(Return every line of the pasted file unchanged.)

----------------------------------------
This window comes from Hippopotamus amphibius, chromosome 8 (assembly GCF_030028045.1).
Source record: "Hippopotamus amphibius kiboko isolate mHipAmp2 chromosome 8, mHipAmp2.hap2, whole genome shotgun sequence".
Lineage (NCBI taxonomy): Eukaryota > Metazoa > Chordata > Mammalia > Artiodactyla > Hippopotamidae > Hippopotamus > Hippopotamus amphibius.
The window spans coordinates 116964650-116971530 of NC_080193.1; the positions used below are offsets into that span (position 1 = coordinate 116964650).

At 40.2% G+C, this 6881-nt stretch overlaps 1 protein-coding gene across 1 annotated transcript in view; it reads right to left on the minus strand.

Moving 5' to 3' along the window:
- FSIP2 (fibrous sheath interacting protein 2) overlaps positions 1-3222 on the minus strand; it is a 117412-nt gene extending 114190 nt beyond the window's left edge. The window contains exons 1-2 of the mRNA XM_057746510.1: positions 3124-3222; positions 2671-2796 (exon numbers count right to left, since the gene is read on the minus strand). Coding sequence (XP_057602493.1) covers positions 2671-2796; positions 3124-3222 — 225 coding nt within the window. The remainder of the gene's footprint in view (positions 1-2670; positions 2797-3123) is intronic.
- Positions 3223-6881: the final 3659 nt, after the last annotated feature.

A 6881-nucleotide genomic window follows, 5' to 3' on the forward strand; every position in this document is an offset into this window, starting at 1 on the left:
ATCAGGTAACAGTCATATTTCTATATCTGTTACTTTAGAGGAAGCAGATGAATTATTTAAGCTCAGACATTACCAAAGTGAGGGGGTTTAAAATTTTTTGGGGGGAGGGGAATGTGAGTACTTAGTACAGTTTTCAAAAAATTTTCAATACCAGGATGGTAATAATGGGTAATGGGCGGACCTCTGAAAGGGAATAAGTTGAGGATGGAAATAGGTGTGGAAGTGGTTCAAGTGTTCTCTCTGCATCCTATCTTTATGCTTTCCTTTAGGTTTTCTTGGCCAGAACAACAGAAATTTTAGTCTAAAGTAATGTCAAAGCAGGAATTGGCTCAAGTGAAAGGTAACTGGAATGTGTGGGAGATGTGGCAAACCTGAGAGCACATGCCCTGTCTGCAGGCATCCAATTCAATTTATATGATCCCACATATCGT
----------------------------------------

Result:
This window comes from Hippopotamus amphibius, chromosome 8 (assembly GCF_030028045.1).
Source record: "Hippopotamus amphibius kiboko isolate mHipAmp2 chromosome 8, mHipAmp2.hap2, whole genome shotgun sequence".
Lineage (NCBI taxonomy): Eukaryota > Metazoa > Chordata > Mammalia > Artiodactyla > Hippopotamidae > Hippopotamus > Hippopotamus amphibius.
The window spans coordinates 116964650-116971530 of NC_080193.1; the positions used below are offsets into that span (position 1 = coordinate 116964650).

At 40.2% G+C, this 6881-nt stretch overlaps 1 protein-coding gene across 1 annotated transcript in view; it reads right to left on the minus strand.

Moving 5' to 3' along the window:
- FSIP2 (fibrous sheath interacting protein 2) overlaps positions 1-3222 on the minus strand; it is a 117412-nt gene extending 114190 nt beyond the window's left edge. The window contains exons 1-2 of the mRNA XM_057746510.1: positions 3124-3222; positions 2671-2796 (exon numbers count right to left, since the gene is read on the minus strand). Coding sequence (XP_057602493.1) covers positions 2671-2796; positions 3124-3222 — 225 coding nt within the window. The remainder of the gene's footprint in view (positions 1-2670; positions 2797-3123) is intronic.
- Positions 3223-6881: the final 3659 nt, after the last annotated feature.

A 6881-nucleotide genomic window follows, 5' to 3' on the forward strand; every position in this document is an offset into this window, starting at 1 on the left:
ATCAGGTAACAGTCATATTTCTATATCTGTTACTTTAGAGGAAGCAGATGAATTATTTAAGCTCAGACATTACCAAAGTGAGGGGGTTTAAAATTTTTTGGGGGGAGGGGAATGTGAGTACTTAGTACAGTTTTCAAAAAATTTTCAATACCAGGATGGTAATAATGGGTAATGGGCGGACCTCTGAAAGGGAATAAGTTGAGGATGGAAATAGGTGTGGAAGTGGTTCAAGTGTTCTCTCTGCATCCTATCTTTATGCTTTCCTTTAGGTTTTCTTGGCCAGAACAACAGAAATTTTAGTCTAAAGTAATGTCAAAGCAGGAATTGGCTCAAGTGAAAGGTAACTGGAATGTGTGGGAGATGTGGCAAACCTGAGAGCACATGCCCTGTCTGCAGGCATCCAATTCAATTTATATGATCCCACATATCGT